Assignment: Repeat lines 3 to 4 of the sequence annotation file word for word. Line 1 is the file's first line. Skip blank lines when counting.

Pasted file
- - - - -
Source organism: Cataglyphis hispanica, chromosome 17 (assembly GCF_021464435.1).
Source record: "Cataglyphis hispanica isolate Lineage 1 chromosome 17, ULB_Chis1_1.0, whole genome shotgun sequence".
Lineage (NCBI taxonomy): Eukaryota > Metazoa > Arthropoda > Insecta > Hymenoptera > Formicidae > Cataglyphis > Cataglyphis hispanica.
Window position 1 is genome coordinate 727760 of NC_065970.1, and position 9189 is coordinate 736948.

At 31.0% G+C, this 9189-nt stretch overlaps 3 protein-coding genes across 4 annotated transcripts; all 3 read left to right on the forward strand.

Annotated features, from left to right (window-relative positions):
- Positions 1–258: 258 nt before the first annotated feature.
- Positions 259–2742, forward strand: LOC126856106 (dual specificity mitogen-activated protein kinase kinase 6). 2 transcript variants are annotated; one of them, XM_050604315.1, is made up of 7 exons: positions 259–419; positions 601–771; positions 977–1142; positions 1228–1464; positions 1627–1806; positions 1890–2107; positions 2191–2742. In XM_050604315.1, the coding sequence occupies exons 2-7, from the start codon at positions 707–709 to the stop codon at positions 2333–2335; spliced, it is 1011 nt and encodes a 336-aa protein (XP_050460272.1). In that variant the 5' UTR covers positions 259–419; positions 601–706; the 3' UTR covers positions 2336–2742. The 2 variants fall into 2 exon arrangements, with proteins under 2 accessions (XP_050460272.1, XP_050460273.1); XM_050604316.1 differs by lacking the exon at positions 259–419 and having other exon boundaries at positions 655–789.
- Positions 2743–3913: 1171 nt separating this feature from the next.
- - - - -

Lineage (NCBI taxonomy): Eukaryota > Metazoa > Arthropoda > Insecta > Hymenoptera > Formicidae > Cataglyphis > Cataglyphis hispanica.
Window position 1 is genome coordinate 727760 of NC_065970.1, and position 9189 is coordinate 736948.